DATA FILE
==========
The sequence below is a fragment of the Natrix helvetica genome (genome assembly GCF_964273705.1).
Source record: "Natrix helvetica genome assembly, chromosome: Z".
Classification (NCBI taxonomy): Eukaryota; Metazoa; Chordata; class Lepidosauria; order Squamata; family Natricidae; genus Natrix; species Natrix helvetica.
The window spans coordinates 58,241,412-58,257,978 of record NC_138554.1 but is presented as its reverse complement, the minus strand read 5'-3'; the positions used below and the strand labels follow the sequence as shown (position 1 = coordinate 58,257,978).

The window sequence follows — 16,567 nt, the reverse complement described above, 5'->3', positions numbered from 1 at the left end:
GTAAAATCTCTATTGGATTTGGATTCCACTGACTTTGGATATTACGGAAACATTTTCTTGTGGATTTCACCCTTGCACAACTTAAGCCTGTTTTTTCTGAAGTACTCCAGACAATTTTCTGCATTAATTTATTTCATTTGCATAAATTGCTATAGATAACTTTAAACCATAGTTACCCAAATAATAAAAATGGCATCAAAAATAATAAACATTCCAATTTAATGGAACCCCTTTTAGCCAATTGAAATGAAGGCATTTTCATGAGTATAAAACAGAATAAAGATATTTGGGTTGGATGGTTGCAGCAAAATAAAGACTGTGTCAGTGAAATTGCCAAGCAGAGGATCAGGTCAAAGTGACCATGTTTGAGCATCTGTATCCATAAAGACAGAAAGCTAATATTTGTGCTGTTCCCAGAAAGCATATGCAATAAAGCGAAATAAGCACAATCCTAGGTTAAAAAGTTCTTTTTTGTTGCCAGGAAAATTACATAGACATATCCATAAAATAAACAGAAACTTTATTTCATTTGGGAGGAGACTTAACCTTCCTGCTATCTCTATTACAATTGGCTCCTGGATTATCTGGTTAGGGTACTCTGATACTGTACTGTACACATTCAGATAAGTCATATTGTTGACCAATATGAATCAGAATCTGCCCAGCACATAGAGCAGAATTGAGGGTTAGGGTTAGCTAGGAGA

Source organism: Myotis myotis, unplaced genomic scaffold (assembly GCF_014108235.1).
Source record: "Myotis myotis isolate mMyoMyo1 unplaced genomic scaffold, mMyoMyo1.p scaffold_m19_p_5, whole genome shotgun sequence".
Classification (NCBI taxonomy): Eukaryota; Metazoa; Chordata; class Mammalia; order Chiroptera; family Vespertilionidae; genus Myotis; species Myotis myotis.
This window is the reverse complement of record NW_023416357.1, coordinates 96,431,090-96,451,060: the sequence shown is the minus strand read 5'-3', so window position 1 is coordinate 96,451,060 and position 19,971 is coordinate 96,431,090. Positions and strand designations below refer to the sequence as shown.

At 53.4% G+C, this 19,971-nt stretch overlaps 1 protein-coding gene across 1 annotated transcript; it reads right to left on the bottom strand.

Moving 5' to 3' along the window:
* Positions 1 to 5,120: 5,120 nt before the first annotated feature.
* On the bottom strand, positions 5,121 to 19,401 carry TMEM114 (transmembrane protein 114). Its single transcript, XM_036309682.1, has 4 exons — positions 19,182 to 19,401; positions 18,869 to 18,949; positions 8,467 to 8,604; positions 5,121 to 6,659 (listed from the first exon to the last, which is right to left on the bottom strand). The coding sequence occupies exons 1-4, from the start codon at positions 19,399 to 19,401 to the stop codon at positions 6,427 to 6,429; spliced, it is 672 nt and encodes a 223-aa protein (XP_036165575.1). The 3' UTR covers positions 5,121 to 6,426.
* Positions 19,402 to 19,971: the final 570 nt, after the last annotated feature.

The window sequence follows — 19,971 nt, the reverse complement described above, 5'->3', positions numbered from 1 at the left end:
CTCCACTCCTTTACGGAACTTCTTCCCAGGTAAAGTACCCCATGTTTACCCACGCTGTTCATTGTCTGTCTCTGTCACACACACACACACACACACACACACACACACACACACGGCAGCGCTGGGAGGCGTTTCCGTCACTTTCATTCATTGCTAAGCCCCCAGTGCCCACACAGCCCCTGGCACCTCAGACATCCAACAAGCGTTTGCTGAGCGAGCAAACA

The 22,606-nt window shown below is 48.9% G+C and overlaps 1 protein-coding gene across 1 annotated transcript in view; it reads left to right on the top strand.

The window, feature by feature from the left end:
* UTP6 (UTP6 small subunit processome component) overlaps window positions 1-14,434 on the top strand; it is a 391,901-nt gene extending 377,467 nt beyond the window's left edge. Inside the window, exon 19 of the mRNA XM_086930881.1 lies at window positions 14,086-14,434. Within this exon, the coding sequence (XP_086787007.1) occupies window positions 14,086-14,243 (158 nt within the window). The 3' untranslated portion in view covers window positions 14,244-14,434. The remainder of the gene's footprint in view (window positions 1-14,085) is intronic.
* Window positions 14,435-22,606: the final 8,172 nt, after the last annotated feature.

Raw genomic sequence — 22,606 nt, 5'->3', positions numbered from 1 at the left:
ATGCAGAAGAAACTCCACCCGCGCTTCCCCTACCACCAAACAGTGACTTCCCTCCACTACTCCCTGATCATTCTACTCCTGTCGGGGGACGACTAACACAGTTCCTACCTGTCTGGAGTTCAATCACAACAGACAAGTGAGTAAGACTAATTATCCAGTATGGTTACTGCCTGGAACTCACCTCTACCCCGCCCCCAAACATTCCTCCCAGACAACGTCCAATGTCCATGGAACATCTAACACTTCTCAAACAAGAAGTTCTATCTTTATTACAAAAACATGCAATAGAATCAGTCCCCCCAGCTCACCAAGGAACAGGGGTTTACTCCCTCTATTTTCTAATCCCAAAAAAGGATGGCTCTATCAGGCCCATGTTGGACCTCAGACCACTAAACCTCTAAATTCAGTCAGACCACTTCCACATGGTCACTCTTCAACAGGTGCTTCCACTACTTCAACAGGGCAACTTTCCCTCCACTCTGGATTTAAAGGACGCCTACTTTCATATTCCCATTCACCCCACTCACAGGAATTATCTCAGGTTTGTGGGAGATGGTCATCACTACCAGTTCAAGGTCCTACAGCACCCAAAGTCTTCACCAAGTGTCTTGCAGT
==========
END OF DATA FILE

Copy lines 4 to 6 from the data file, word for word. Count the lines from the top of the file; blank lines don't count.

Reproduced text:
The window spans coordinates 58,241,412-58,257,978 of record NC_138554.1 but is presented as its reverse complement, the minus strand read 5'-3'; the positions used below and the strand labels follow the sequence as shown (position 1 = coordinate 58,257,978).

The window sequence follows — 16,567 nt, the reverse complement described above, 5'->3', positions numbered from 1 at the left end:
GTAAAATCTCTATTGGATTTGGATTCCACTGACTTTGGATATTACGGAAACATTTTCTTGTGGATTTCACCCTTGCACAACTTAAGCCTGTTTTTTCTGAAGTACTCCAGACAATTTTCTGCATTAATTTATTTCATTTGCATAAATTGCTATAGATAACTTTAAACCATAGTTACCCAAATAATAAAAATGGCATCAAAAATAATAAACATTCCAATTTAATGGAACCCCTTTTAGCCAATTGAAATGAAGGCATTTTCATGAGTATAAAACAGAATAAAGATATTTGGGTTGGATGGTTGCAGCAAAATAAAGACTGTGTCAGTGAAATTGCCAAGCAGAGGATCAGGTCAAAGTGACCATGTTTGAGCATCTGTATCCATAAAGACAGAAAGCTAATATTTGTGCTGTTCCCAGAAAGCATATGCAATAAAGCGAAATAAGCACAATCCTAGGTTAAAAAGTTCTTTTTTGTTGCCAGGAAAATTACATAGACATATCCATAAAATAAACAGAAACTTTATTTCATTTGGGAGGAGACTTAACCTTCCTGCTATCTCTATTACAATTGGCTCCTGGATTATCTGGTTAGGGTACTCTGATACTGTACTGTACACATTCAGATAAGTCATATTGTTGACCAATATGAATCAGAATCTGCCCAGCACATAGAGCAGAATTGAGGGTTAGGGTTAGCTAGGAGA